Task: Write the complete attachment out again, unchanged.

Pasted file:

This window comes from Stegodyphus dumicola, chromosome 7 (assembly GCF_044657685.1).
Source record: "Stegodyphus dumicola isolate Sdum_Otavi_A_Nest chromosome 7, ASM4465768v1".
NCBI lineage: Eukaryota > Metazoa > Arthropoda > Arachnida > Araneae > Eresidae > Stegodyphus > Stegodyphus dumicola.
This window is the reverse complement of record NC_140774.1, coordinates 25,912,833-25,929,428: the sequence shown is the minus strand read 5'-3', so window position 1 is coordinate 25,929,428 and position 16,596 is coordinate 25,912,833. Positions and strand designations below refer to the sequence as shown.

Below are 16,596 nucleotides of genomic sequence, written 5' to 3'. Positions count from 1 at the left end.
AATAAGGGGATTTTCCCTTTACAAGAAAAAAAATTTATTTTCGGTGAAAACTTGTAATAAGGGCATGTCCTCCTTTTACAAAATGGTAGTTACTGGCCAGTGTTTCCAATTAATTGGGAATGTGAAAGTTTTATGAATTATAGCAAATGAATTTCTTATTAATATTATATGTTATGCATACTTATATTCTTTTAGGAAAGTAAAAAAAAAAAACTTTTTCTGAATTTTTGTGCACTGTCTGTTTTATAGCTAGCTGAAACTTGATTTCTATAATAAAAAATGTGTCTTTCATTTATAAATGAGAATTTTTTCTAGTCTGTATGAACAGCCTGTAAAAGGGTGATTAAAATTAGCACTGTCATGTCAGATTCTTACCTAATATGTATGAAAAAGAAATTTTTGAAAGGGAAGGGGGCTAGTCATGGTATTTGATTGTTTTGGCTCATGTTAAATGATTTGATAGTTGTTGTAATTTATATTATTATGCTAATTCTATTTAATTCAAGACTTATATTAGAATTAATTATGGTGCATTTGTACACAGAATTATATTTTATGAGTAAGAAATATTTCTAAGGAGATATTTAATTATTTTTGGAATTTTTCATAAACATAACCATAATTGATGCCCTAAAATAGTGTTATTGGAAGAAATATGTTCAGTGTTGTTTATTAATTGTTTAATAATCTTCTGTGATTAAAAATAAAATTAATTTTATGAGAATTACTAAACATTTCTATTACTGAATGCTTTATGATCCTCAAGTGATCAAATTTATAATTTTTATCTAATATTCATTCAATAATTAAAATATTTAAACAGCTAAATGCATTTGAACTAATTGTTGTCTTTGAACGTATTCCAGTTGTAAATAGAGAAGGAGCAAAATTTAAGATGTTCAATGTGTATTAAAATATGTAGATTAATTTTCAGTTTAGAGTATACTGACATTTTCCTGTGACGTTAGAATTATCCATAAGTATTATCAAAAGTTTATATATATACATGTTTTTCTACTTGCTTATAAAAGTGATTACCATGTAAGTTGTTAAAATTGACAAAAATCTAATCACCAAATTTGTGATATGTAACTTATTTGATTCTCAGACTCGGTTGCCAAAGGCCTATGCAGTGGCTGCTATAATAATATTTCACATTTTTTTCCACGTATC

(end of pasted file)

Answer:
This window comes from Stegodyphus dumicola, chromosome 7 (assembly GCF_044657685.1).
Source record: "Stegodyphus dumicola isolate Sdum_Otavi_A_Nest chromosome 7, ASM4465768v1".
NCBI lineage: Eukaryota > Metazoa > Arthropoda > Arachnida > Araneae > Eresidae > Stegodyphus > Stegodyphus dumicola.
This window is the reverse complement of record NC_140774.1, coordinates 25,912,833-25,929,428: the sequence shown is the minus strand read 5'-3', so window position 1 is coordinate 25,929,428 and position 16,596 is coordinate 25,912,833. Positions and strand designations below refer to the sequence as shown.

Below are 16,596 nucleotides of genomic sequence, written 5' to 3'. Positions count from 1 at the left end.
AATAAGGGGATTTTCCCTTTACAAGAAAAAAAATTTATTTTCGGTGAAAACTTGTAATAAGGGCATGTCCTCCTTTTACAAAATGGTAGTTACTGGCCAGTGTTTCCAATTAATTGGGAATGTGAAAGTTTTATGAATTATAGCAAATGAATTTCTTATTAATATTATATGTTATGCATACTTATATTCTTTTAGGAAAGTAAAAAAAAAAAACTTTTTCTGAATTTTTGTGCACTGTCTGTTTTATAGCTAGCTGAAACTTGATTTCTATAATAAAAAATGTGTCTTTCATTTATAAATGAGAATTTTTTCTAGTCTGTATGAACAGCCTGTAAAAGGGTGATTAAAATTAGCACTGTCATGTCAGATTCTTACCTAATATGTATGAAAAAGAAATTTTTGAAAGGGAAGGGGGCTAGTCATGGTATTTGATTGTTTTGGCTCATGTTAAATGATTTGATAGTTGTTGTAATTTATATTATTATGCTAATTCTATTTAATTCAAGACTTATATTAGAATTAATTATGGTGCATTTGTACACAGAATTATATTTTATGAGTAAGAAATATTTCTAAGGAGATATTTAATTATTTTTGGAATTTTTCATAAACATAACCATAATTGATGCCCTAAAATAGTGTTATTGGAAGAAATATGTTCAGTGTTGTTTATTAATTGTTTAATAATCTTCTGTGATTAAAAATAAAATTAATTTTATGAGAATTACTAAACATTTCTATTACTGAATGCTTTATGATCCTCAAGTGATCAAATTTATAATTTTTATCTAATATTCATTCAATAATTAAAATATTTAAACAGCTAAATGCATTTGAACTAATTGTTGTCTTTGAACGTATTCCAGTTGTAAATAGAGAAGGAGCAAAATTTAAGATGTTCAATGTGTATTAAAATATGTAGATTAATTTTCAGTTTAGAGTATACTGACATTTTCCTGTGACGTTAGAATTATCCATAAGTATTATCAAAAGTTTATATATATACATGTTTTTCTACTTGCTTATAAAAGTGATTACCATGTAAGTTGTTAAAATTGACAAAAATCTAATCACCAAATTTGTGATATGTAACTTATTTGATTCTCAGACTCGGTTGCCAAAGGCCTATGCAGTGGCTGCTATAATAATATTTCACATTTTTTTCCACGTATC